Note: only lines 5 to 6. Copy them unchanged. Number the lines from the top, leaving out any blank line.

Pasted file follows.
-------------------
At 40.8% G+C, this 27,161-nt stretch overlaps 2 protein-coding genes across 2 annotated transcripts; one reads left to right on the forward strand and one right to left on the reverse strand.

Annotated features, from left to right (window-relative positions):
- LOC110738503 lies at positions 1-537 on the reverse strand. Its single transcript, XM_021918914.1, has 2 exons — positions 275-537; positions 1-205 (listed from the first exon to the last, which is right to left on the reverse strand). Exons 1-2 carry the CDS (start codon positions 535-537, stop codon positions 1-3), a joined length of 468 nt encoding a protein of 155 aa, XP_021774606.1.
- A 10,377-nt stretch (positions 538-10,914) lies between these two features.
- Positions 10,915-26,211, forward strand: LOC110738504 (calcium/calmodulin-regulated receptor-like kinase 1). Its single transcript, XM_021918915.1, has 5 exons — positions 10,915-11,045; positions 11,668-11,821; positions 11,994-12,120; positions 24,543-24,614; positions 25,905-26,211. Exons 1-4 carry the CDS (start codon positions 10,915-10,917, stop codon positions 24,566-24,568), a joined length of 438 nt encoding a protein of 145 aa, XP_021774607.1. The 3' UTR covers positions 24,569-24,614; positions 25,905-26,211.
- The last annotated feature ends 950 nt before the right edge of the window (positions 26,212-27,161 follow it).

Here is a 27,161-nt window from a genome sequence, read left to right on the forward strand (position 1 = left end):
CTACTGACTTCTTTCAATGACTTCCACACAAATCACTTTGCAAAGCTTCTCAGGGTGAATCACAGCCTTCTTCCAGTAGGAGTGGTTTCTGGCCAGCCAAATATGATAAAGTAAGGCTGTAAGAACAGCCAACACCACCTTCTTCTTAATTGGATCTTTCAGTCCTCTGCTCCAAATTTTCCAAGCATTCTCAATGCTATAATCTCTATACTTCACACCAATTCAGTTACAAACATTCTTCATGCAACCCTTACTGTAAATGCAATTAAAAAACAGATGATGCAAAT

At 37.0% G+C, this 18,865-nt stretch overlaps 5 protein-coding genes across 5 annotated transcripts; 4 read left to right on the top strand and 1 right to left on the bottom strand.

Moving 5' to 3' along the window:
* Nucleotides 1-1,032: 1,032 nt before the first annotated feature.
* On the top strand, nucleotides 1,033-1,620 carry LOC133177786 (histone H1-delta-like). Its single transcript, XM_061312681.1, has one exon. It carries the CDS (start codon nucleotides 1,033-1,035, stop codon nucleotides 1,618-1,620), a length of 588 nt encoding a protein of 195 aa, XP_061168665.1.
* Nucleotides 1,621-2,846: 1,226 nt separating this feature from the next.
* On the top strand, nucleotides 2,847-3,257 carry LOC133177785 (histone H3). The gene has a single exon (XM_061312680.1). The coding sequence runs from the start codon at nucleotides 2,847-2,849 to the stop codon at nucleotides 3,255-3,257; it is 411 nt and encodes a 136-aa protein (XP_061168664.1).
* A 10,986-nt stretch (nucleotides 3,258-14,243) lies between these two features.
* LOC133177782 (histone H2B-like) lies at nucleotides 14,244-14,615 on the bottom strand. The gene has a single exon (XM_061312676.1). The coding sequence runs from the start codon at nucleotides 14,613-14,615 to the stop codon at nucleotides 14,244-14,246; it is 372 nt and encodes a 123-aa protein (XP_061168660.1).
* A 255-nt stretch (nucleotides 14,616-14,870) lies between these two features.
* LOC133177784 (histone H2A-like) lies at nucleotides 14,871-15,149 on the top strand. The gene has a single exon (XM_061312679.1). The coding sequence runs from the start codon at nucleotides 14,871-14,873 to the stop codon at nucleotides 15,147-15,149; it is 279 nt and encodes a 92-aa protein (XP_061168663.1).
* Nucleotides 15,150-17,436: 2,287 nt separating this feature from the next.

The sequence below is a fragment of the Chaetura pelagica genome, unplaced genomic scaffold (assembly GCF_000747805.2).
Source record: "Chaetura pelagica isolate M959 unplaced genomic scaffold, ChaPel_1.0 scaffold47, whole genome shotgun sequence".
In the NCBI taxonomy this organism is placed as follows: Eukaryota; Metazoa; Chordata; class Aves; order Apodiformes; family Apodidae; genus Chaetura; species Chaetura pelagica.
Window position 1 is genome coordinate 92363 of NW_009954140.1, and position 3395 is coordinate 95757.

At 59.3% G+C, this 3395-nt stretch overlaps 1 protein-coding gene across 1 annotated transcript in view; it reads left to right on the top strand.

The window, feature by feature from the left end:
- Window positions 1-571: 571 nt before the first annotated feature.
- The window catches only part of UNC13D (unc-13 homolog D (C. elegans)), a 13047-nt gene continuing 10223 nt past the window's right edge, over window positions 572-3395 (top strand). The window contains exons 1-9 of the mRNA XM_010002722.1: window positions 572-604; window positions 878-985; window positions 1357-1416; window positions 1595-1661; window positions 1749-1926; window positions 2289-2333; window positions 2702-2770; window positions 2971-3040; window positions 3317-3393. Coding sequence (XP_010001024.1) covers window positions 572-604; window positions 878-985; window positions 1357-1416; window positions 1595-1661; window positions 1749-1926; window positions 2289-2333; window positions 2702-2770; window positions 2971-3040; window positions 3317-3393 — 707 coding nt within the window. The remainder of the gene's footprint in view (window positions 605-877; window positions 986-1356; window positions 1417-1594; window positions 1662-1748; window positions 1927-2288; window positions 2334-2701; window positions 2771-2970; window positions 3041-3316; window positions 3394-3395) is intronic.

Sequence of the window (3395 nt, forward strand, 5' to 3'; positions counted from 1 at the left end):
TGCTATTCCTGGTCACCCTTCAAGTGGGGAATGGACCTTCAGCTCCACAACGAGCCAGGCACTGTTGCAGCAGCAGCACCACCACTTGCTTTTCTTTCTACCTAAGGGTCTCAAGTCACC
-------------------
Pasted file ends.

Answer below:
- Positions 10,915-26,211, forward strand: LOC110738504 (calcium/calmodulin-regulated receptor-like kinase 1). Its single transcript, XM_021918915.1, has 5 exons — positions 10,915-11,045; positions 11,668-11,821; positions 11,994-12,120; positions 24,543-24,614; positions 25,905-26,211. Exons 1-4 carry the CDS (start codon positions 10,915-10,917, stop codon positions 24,566-24,568), a joined length of 438 nt encoding a protein of 145 aa, XP_021774607.1. The 3' UTR covers positions 24,569-24,614; positions 25,905-26,211.
- The last annotated feature ends 950 nt before the right edge of the window (positions 26,212-27,161 follow it).